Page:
While I can’t give away the most amazing part of the book without spoiling the big plot twist (I cannot wait to read the next book in the series!), Blood Rites shows yet another side of Harry–a softer, more trusting side that struggles to actually address his feelings instead of using sarcasm as a shield. One of the best parts of Butcher’s series is how, six books into it, Harry Dresden continues to evolve and change. Many mystery/murder series that I’ve read have a static main character and only change the plot around that person; Butcher shows new sides of Harry that change how he interacts with the people in his cases, and it’s refreshing to see!

The public library in my hometown is incredibly small, and I often would work my way through an entire section of books over a few months. I finished all the interesting children’s books, then the small chapter books, then the young adult section, and then the fantasy/science fiction section. Orson Scott Card was the last sci-fi author I discovered before my teachers pressured me to stop reading it my freshman year, and I’ve always loved his work. Ender’s Game was the first one I read, mainly because the library had the entire series–a rare find in my small town. Although I was 14 at the time, I could instantly identify with six-year-old Ender Wiggins, and must have read the book four or five times in high school because I couldn’t forget the story of Ender.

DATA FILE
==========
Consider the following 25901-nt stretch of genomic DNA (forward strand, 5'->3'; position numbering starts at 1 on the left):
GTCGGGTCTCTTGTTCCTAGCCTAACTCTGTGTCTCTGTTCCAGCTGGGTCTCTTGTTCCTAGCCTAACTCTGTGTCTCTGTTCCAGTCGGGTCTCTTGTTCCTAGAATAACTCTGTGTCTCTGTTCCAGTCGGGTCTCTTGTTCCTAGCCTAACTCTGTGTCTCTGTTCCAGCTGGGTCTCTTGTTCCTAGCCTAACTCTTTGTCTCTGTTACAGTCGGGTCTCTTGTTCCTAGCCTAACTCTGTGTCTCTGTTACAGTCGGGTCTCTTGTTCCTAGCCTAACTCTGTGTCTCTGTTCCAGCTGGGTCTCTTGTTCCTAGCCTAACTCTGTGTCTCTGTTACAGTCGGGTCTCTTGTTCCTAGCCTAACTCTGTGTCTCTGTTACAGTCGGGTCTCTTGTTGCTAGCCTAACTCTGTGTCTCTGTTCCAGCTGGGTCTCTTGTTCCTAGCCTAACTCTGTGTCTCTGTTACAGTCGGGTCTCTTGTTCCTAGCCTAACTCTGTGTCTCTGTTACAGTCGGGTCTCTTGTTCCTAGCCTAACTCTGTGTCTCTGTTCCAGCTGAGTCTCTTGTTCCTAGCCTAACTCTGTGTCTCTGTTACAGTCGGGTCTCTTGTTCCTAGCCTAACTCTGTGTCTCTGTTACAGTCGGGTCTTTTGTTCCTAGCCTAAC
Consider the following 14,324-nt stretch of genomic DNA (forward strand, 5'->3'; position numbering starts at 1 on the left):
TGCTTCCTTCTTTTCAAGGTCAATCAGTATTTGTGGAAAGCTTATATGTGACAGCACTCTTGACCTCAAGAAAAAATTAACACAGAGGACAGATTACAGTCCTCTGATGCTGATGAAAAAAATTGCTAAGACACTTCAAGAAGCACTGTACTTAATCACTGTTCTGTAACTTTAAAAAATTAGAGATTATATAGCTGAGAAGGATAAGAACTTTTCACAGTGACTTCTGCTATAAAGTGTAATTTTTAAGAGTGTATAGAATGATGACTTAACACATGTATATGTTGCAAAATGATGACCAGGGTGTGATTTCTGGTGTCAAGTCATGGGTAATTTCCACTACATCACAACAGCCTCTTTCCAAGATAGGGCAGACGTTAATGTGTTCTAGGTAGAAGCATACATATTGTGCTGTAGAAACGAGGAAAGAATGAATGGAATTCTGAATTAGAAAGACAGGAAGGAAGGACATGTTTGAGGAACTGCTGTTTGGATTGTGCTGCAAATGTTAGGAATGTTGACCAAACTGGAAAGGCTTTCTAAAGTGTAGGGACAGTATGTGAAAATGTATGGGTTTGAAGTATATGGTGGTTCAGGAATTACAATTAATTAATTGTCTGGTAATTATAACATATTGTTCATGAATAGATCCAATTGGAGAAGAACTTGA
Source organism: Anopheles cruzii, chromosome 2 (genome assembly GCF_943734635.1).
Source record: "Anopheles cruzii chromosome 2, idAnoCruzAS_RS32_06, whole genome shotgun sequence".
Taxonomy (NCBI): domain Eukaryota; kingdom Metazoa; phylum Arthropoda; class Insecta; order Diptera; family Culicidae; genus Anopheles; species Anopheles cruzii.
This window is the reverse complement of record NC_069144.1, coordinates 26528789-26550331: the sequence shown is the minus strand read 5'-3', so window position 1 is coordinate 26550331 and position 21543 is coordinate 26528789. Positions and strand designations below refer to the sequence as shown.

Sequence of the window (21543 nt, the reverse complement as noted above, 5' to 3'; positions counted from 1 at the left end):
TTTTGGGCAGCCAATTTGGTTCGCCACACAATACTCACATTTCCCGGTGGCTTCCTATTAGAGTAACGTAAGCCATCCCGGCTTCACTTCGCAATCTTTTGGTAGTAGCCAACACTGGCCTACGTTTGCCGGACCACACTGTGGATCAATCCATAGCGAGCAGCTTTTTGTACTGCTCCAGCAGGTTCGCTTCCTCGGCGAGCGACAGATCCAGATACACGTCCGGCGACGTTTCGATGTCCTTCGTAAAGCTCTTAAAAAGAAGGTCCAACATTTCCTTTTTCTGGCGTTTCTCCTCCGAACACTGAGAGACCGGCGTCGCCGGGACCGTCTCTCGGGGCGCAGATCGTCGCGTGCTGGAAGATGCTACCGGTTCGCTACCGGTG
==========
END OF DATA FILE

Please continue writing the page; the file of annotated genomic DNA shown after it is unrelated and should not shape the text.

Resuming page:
Ender's Game

Ender’s Game is the first book of the Ender Wiggins Saga, a series about children leading wars in space. Of course that’s about as simplistic of an explanation as you can give, because it’s much more about how intelligent and adult children can be and how well (or not) they can handle the pressure adults put on them…the laser guns and aliens are just a bonus. Ender’s Game starts at the end of the war against the buggers, ant-like aliens that have attacked the human world. Because children are willing to take risks and think outside the box, the government starts training potential military leaders in a space station Battle School. Cut off from their families and friends until graduation, these elite children are the Earth’s only hope for survival.